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Middle Market

The US PE middle market in 9 charts

Deal count and deal value are staying strong, but what else is going on in the US PE middle market this year? Check out our latest visual recap of this segment of the industry.

With buyout juggernauts like Blackstone, KKR and The Carlyle Group routinely closing billion-dollar deals and raising mega-funds, it’s sometimes easy to forget about the US PE middle market. The deals, after all, are typically less flashy, with companies that you’ve never heard of being bought by private equity firms that often have a niche expertise rather than a diversified portfolio across asset classes. But that doesn’t make those deals any less lucrative. Those investments can often lead to returns that leave GPs and LPs happy.

So don’t fret if you’re not up to date on this segment of the industry. PitchBook has released its 2Q US 2018 US PE Middle Market Report, which breaks down dealmaking, fundraising and exit trends from the country’s PE middle class. The full report is available to download for free, but for the highlights, look through the nine charts below.

Strong quarter puts deal activity on pace to match last year’s record figures

The first half of 2018 showed that the middle market is still booming, with deal count (1,358) and deal value ($178.5 billion) up 16% and 5%, respectively, over 1H 2017 totals.

MM activity increases to highest proportion of PE deal flow in more than a decade

To add more perspective, the US PE middle market made up 70% of money invested by private equity in 1H, though that total should come down by the end of the year, thanks to a handful of mega-deals that have yet to close. The most notable: Blackstone’s $20 billion deal for the financial and risk business of Thomson Reuters.

Relative slide in energy capital investment continues, while financial services sees uptick

It wasn’t a great 1H for energy deals, which have steadily shrunk in number over the past few years, but firms are becoming more active in both the IT and financial services sectors.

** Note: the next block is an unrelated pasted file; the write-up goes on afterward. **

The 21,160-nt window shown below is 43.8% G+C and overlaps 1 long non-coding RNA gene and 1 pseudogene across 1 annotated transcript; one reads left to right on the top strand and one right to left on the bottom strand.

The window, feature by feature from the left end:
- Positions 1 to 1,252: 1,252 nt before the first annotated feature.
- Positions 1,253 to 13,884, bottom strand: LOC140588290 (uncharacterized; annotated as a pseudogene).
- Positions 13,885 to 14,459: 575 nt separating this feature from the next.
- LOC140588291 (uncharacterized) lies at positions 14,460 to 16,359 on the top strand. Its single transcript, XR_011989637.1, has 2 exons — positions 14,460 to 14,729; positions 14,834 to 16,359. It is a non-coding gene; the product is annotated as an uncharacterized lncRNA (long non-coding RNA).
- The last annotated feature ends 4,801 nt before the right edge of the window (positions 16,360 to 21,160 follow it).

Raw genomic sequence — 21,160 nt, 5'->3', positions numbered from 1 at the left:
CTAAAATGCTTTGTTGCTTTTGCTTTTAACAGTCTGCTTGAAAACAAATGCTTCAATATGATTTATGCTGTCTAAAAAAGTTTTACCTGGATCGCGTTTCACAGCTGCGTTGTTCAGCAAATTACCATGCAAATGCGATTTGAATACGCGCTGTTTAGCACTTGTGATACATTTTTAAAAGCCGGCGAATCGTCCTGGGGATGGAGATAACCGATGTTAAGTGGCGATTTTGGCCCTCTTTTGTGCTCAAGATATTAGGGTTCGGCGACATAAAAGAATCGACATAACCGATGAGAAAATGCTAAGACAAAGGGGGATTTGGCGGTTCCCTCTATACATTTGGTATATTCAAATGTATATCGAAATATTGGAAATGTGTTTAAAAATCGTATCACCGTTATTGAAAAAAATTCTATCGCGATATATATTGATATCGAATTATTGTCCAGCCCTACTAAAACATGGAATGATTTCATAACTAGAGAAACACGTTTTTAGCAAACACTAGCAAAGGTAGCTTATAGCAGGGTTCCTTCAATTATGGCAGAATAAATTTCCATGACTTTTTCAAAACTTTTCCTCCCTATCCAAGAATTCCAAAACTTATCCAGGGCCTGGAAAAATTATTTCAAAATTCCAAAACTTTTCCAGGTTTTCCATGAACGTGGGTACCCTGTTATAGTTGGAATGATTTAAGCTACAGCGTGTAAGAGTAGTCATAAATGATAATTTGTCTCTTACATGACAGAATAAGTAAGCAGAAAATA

Exit activity in 2018 on pace to exceed the 10-year average

As with fundraising, US PE-backed exits got off to a sluggish start in 1Q, but that ticked up last quarter, with 183 exits totaling an estimated $14.8 billion. Still, PE-backed exits have lagged in 1H compared to the first half of 2017, when 476 exits brought in nearly $44 billion.

As portfolio companies trend larger, MM continues to account for a smaller proportion of exit value

Blame a booming economy. Or the tax cuts. Or whatever you want, really. It’s not going to change much. The bottom line is businesses are becoming more valuable, and it’s causing the proportion of PE-backed middle-market exits to dwindle in size.

SBOs continue to be the preferred exit type

With capital abundant and the number of attractive targets limited, private equity firms are resorting to passing companies off between each other. That can sometimes get dicey for LPs, if they have a stake in both firms doing the buying and selling.

Capital raised on pace to match recent years, even though fewer funds are closing

Sure, the total number of funds isn't what it used to be, but firms are being forced to raise more capital to remain competitive, which is good news for US PE middle-market fundraising figures. Both totals should increase as the year goes on, thanks to the 38 open middle-market vehicles looking to raise at least $1 billion as of June 30.

Larger MM funds gain market share

Diving deeper, the average US PE middle-market fund was $669 million in 2017. And in 1H, that number jumped 27% to $847 million. At the current pace, that would easily surpass the record set in 2009, when the average middle-market fund was $786 million.

US MM PE fundraising is overrepresented, as only one mega-fund has closed YTD

We've written a fair amount about the lack of PE mega-funds so far in 2018. One major side effect: PE middle-market funds are dominating the proportion of total capital raised. Keep in mind that it will only take one or two buyout shops closing a $10 billion-plus vehicle in 2H to drop that 88% figure dramatically. Carlyle has already done its part, closing its seventh flagship buyout fund on $18.5 billion in late July.

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    Written by Adam Lewis
    Adam Lewis was a financial writer covering private equity for PitchBook. He covered dealmaking, company and investor news for the PitchBook newsletter and blogs about the intersection of private equity and politics. A graduate of the WSU’s Edward R. Murrow College of Communication, Adam was previously a sportswriter covering the Mariners and Seahawks.
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